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Entrepreneurs object to city marijuana codes
POULSBO — The City Council revisited its interim regulations for marijuana businesses Feb. 5 as the state's implementation of a recreational market continues.
But while the council was prepared to keep the interim regulations in place, entrepreneurs voiced objections to zoning limitations the city has put on marijuana businesses.
"I am interested in opening a marijuana retail store in Poulsbo, doing business as 'Poulsbo Haze,'" said Ann Simandl during a public hearing. "I have still not been able to find suitable housing for my endeavor, either within Poulsbo or the North Kitsap area.”
Simandl said she has looked into the areas in Poulsbo where marijuana is allowable, and has found no viable locations.
The city established interim zoning regulations for recreational marijuana in August that relegated marijuana businesses — producers, processors and retailers — to properties zoned light industrial. The council voted Feb. 5 to maintain the interim regulations.
Taking into account the state's regulations for buffers from areas such as schools, daycare facilities or transit centers, marijuana business are left with two small areas in the city: one on the corner of Bond Road and Highway 305, and a sliver of land between the intersection of Vetter Road and Viking Way at the north end of the city.
The light-industrial property at Highway 305 and Bond Road is occupied by the Kitsap County Public Works road division, leaving the Vetter Road/Viking Way site the only available space.
"There's nothing there, there are no facilities," Simandl said.
The location is largely undeveloped, and entrepreneurs like Simandl have had difficulty finding a spot. She said she contacted a developer on Bainbridge Island; the company is planning a business park within the zone.
"I was told that they were not interested in developing this kind of business on the property because marijuana processing, producing and retailing is still a federal offense," Simandl said.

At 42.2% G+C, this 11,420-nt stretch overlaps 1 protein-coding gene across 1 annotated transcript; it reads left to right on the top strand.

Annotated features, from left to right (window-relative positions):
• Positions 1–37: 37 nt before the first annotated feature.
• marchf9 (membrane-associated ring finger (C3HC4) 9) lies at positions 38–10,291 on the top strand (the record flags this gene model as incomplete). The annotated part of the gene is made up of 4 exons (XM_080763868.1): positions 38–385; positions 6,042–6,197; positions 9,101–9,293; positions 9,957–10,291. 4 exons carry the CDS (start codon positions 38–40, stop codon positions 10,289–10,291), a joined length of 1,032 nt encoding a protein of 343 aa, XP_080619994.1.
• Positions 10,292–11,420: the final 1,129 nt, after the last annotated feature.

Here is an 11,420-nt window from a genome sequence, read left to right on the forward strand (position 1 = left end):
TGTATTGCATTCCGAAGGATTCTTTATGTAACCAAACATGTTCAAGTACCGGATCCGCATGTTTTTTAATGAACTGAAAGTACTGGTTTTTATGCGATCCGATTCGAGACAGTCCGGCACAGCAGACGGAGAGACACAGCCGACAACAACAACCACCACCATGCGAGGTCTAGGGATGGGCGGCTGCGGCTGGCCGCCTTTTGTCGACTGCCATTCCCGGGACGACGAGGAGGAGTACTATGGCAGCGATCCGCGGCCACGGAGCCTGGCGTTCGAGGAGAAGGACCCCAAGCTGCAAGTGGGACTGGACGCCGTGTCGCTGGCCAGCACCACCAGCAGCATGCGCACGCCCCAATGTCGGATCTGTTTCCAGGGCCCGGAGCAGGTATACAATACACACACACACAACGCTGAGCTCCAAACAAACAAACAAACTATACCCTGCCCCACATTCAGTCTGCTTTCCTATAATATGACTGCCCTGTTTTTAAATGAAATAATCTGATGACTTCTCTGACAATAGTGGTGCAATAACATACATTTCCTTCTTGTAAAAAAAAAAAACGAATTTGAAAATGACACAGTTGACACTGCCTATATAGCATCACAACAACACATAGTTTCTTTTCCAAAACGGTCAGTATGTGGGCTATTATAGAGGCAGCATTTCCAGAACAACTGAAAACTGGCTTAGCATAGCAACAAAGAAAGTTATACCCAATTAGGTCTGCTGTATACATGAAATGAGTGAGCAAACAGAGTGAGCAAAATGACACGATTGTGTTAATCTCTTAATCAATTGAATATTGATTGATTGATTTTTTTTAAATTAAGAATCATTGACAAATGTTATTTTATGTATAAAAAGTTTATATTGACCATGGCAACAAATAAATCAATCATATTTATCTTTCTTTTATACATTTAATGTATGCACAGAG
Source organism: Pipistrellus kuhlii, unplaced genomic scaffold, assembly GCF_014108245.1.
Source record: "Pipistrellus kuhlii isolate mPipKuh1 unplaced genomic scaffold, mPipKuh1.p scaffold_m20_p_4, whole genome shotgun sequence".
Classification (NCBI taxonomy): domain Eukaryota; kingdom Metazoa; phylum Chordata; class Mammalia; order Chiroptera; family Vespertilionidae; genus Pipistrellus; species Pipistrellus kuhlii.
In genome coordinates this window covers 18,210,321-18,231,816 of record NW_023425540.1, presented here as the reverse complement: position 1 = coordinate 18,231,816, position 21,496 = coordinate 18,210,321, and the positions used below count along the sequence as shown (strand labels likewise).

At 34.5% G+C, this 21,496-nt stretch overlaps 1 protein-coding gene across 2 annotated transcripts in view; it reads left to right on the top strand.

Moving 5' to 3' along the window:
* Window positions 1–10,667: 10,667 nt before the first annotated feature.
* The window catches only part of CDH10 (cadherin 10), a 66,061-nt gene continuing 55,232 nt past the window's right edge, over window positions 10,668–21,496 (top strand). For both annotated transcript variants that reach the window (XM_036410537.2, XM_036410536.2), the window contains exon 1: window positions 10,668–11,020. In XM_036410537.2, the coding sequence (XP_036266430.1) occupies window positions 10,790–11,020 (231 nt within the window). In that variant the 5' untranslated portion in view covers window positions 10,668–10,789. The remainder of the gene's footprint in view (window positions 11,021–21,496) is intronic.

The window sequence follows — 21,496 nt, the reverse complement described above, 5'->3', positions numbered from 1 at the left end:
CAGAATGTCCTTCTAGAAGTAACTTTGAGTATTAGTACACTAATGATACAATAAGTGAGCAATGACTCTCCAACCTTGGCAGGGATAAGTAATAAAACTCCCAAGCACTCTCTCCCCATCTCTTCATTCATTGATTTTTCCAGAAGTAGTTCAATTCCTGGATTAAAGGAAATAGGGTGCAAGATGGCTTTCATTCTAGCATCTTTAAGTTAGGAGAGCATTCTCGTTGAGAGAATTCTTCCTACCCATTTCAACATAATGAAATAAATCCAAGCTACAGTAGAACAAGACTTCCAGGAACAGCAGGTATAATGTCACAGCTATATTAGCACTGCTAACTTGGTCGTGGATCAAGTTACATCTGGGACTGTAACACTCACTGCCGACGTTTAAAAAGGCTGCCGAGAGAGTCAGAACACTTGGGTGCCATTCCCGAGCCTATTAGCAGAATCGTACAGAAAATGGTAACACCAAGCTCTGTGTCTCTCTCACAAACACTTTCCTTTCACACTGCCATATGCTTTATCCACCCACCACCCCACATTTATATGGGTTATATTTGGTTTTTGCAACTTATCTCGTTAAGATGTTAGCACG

"They said no," she later added. "A lot of people are afraid because of the whole federal law thing, and we've been assured that the feds are not going to come after us."
Simandl also cited recent news articles reporting the tax revenue that Colorado's recreational marijuana stores have produced. A total of 18 Colorado stores, recently surveyed, reportedly generated $1.24 million in tax revenue. Colorado, the only other state in the nation with a marijuana market, has a total of 35 retailers.
The numbers were of interest to another business hopeful who addressed the council.
"This is going to bring a lot of money to whatever city accepts it," said Annica Hartwell, who wants to start a business for cannabis-infused cosmetics.
"If you make it too hard, we'll just go to another city and the money can go there, while you spend the time figuring out what you are going to do," she said. "Poulsbo is just a little city, we can do it anywhere. I'd like to do it here."
“To deny people the right to have access to a retail establishment is wrong," she added.
Councilman David Musgrove asked city staff how many properties were actually available in the area to business start ups. In short, staff members did not know.
The state's liquor control board will set official buffers when a business applies in a locally allowable zone. The zoning map for marijuana businesses that the city uses as a reference is an estimate.
Planning Director Barry Berezowsky estimated that a handful of properties, perhaps around 10, were in the north Viking Way vicinity.
Councilwoman Linda Berry-Maraist was also interested in how many properties were actually available, and would like to look closer at the current allowable area.
The only other council member to comment on the matter was Councilman Jim Henry, who said he sees a difference between medical marijuana and recreational marijuana.
"Personally, as far as I'm concerned, they can sell medical marijuana in Walmart," he said.
But he was unsympathetic to recreational uses.
"I'm concerned about it. Recreational marijuana, I looked at this when I was a young kid in school. They used to teach us about the opium dens in China and what it did to those people," Henry said. "I know what it's doing to the people in California. All they want to do is get high."
It was a sentiment lost on business hopefuls.
"An opium den?" Simandl said. "That's a narcotic!"